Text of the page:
Black Bear in the Orchard

It was a long winter.
But the bees were mostly awake
in their perfect house,
the workers whirling their wings
to make heat.
Then the bear woke,

too hungry not to remember
where the orchard was,
and the hives.
He was not a picklock.
He was a sledge that leaned
into their front wall and came out

the other side.
What could the bees do?
Their stings were as nothing.
They had planned everything
sufficiently
except for this: catastrophe.

They slumped under the bear’s breath.
They vanished into the curl of his tongue.
Some had just enough time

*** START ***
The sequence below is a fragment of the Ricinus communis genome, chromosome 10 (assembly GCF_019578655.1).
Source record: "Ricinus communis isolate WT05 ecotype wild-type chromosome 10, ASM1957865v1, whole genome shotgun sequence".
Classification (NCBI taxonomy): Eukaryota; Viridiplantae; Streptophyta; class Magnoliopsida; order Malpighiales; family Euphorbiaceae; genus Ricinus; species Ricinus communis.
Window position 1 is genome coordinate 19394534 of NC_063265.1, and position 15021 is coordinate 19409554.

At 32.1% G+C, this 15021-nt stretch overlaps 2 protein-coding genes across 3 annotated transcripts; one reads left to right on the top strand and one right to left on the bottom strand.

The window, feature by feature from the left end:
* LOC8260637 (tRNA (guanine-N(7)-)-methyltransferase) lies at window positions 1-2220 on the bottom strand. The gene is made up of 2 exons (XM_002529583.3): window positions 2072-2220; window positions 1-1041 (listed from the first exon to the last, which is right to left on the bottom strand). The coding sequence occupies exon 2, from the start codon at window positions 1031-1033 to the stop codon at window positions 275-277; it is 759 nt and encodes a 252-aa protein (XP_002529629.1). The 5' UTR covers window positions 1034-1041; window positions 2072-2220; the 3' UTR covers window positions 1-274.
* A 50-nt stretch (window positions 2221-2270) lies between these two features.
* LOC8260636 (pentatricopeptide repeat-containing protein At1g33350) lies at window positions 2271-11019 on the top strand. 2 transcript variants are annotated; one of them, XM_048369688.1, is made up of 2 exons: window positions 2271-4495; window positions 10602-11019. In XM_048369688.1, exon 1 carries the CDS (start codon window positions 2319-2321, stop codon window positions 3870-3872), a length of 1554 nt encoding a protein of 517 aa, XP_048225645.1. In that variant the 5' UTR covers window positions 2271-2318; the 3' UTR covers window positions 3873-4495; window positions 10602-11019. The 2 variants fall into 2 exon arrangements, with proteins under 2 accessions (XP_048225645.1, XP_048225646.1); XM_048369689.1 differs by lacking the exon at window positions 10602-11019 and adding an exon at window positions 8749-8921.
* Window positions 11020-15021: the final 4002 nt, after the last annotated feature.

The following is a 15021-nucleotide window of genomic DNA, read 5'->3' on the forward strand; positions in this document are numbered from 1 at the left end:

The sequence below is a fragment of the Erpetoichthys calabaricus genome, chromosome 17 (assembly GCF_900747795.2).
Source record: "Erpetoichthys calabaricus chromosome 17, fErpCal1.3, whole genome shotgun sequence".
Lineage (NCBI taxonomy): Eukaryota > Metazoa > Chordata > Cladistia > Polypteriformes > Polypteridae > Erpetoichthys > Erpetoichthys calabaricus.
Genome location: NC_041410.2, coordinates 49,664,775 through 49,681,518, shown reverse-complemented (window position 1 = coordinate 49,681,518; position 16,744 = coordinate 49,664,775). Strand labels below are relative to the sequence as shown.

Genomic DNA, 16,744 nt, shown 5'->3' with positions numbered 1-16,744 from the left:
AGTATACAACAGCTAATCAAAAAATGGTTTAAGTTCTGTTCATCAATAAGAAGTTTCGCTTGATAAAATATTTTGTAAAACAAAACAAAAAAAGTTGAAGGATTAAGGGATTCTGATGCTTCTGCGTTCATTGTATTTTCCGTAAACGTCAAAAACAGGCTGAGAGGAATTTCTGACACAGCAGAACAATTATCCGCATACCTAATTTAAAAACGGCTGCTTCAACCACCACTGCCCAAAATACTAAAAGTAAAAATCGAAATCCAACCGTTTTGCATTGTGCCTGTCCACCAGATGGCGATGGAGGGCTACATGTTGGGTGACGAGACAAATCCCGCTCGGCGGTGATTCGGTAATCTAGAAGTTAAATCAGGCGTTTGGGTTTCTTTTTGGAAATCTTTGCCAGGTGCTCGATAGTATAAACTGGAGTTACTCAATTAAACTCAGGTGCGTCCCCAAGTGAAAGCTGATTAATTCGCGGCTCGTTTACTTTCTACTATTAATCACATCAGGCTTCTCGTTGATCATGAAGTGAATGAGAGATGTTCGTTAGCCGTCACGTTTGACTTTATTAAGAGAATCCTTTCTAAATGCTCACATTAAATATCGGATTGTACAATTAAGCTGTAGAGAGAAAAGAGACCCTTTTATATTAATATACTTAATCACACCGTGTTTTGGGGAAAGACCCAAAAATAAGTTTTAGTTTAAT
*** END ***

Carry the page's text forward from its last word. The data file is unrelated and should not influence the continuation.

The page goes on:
to think of how it might have been –
the cold easing,
the smell of leaves and flowers

floating in,
then the scouts going out,
then their coming back, and their dancing –
nothing different
but what happens in our own village.
What pity for the tiny souls

who are so hopeful, and work so diligently
until time brings, as it does, the slap and the claw.
Someday, of course, the bear himself
will become a bee, a honey bee, in the general mixing.
Nature, under her long green hair,
has such unbendable rules,

and a bee is not a powerful thing, even
when there are many,
as people, in a town or a village.
And what, moreover, is catastrophe?
Is it the sharp sword of God,
or just some other wild body, loving its life?

Not caring a whit, black bear
blinks his horrible, beautiful eyes,
slicks his teeth with his fat and happy tongue,
and saunters on.

Mary Oliver

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